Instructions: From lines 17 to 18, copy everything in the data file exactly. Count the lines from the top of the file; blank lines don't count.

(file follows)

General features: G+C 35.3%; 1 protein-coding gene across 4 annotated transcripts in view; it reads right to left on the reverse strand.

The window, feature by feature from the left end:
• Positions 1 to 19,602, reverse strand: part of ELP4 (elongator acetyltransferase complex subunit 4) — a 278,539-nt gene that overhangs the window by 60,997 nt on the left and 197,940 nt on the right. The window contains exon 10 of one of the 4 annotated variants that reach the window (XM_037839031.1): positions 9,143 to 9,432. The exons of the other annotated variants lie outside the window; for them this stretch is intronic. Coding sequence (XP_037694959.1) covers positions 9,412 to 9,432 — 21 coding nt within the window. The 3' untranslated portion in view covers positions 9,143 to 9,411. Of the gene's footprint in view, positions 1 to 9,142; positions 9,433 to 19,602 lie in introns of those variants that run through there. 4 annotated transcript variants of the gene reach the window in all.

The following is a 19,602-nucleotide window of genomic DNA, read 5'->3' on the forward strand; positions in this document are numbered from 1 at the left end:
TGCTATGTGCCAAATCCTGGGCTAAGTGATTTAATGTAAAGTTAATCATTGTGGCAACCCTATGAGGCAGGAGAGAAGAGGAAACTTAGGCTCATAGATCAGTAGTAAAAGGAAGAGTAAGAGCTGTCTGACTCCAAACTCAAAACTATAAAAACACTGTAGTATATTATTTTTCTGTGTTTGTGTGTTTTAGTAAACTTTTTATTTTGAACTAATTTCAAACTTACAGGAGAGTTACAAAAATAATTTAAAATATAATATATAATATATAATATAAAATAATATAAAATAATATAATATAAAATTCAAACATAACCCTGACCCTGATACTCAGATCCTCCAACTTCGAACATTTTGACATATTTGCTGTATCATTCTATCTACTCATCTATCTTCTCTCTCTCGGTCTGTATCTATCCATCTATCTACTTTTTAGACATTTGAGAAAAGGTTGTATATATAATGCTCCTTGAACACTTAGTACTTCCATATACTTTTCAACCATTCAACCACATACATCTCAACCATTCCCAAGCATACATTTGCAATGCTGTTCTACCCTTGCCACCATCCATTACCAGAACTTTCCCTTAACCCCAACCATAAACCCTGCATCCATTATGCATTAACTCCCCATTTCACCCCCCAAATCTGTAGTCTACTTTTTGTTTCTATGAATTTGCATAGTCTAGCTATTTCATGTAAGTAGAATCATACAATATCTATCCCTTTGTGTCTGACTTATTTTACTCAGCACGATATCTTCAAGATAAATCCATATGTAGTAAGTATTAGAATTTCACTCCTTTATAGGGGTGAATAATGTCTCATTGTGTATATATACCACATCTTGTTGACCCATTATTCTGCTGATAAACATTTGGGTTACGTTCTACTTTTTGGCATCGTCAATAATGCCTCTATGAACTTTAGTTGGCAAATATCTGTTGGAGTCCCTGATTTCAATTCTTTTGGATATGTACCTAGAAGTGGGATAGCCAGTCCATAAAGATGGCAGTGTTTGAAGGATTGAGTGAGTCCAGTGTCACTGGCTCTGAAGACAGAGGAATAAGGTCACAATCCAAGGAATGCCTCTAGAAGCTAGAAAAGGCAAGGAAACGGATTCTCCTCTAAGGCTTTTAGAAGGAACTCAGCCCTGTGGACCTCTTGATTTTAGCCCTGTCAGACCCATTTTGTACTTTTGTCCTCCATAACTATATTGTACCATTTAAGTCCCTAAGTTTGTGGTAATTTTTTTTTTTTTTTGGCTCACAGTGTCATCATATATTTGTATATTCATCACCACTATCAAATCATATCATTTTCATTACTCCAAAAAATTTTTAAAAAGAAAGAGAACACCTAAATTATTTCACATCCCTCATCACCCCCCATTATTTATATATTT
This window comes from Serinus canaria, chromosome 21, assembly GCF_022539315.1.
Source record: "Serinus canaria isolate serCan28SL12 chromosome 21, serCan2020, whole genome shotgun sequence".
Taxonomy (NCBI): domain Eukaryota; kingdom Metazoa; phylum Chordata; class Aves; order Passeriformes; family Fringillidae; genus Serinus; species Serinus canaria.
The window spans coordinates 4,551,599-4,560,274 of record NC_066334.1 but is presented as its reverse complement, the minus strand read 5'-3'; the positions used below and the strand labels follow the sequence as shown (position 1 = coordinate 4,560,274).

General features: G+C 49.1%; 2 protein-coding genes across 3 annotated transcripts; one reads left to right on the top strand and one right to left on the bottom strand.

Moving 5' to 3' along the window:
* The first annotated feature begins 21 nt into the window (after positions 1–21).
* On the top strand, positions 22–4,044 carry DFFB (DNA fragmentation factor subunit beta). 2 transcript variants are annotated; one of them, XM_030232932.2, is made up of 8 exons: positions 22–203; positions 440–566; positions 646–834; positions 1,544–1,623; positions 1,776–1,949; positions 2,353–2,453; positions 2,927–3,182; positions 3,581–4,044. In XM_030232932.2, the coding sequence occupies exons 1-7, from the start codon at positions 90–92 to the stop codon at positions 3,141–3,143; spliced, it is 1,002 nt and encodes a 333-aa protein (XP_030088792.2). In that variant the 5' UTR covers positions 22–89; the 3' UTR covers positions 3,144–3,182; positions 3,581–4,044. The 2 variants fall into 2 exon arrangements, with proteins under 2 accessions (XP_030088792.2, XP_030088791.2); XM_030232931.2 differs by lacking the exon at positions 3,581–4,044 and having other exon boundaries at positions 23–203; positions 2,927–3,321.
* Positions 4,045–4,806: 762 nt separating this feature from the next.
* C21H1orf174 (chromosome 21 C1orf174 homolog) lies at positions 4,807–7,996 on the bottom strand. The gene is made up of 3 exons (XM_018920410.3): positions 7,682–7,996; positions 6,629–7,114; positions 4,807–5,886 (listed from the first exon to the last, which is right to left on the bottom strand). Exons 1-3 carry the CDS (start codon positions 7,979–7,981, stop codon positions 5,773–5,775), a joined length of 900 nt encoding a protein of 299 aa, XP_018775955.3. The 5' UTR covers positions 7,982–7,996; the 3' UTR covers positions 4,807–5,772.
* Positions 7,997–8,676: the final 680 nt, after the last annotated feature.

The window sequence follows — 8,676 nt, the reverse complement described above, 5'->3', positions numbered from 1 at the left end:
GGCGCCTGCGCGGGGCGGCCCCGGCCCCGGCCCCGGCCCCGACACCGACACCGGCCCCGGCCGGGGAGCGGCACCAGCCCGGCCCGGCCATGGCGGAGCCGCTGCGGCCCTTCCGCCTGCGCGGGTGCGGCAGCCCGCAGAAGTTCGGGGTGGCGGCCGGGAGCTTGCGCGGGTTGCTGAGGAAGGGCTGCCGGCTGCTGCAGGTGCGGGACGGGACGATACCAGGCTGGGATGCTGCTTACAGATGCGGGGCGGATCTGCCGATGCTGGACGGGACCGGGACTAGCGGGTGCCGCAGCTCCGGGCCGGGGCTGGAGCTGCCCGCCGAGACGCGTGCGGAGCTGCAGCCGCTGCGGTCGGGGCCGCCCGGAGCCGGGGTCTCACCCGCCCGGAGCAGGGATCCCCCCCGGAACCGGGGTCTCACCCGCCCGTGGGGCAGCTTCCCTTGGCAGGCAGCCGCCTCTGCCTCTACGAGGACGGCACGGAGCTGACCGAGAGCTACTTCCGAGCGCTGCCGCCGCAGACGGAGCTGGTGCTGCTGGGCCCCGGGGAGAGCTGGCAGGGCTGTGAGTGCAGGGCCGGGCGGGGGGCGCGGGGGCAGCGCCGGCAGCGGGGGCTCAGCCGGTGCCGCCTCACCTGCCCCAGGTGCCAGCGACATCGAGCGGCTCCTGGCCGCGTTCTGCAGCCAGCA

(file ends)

The window sequence follows — 8,676 nt, the reverse complement described above, 5'->3', positions numbered from 1 at the left end:
GGCGCCTGCGCGGGGCGGCCCCGGCCCCGGCCCCGGCCCCGACACCGACACCGGCCCCGGCCGGGGAGCGGCACCAGCCCGGCCCGGCCATGGCGGAGCCGCTGCGGCCCTTCCGCCTGCGCGGGTGCGGCAGCCCGCAGAAGTTCGGGGTGGCGGCCGGGAGCTTGCGCGGGTTGCTGAGGAAGGGCTGCCGGCTGCTGCAGGTGCGGGACGGGACGATACCAGGCTGGGATGCTGCTTACAGATGCGGGGCGGATCTGCCGATGCTGGACGGGACCGGGACTAGCGGGTGCCGCAGCTCCGGGCCGGGGCTGGAGCTGCCCGCCGAGACGCGTGCGGAGCTGCAGCCGCTGCGGTCGGGGCCGCCCGGAGCCGGGGTCTCACCCGCCCGGAGCAGGGATCCCCCCCGGAACCGGGGTCTCACCCGCCCGTGGGGCAGCTTCCCTTGGCAGGCAGCCGCCTCTGCCTCTACGAGGACGGCACGGAGCTGACCGAGAGCTACTTCCGAGCGCTGCCGCCGCAGACGGAGCTGGTGCTGCTGGGCCCCGGGGAGAGCTGGCAGGGCTGTGAGTGCAGGGCCGGGCGGGGGGCGCGGGGGCAGCGCCGGCAGCGGGGGCTCAGCCGGTGCCGCCTCACCTGCCCCAGGTGCCAGCGACATCGAGCGGCTCCTGGCCGCGTTCTGCAGCCAGCA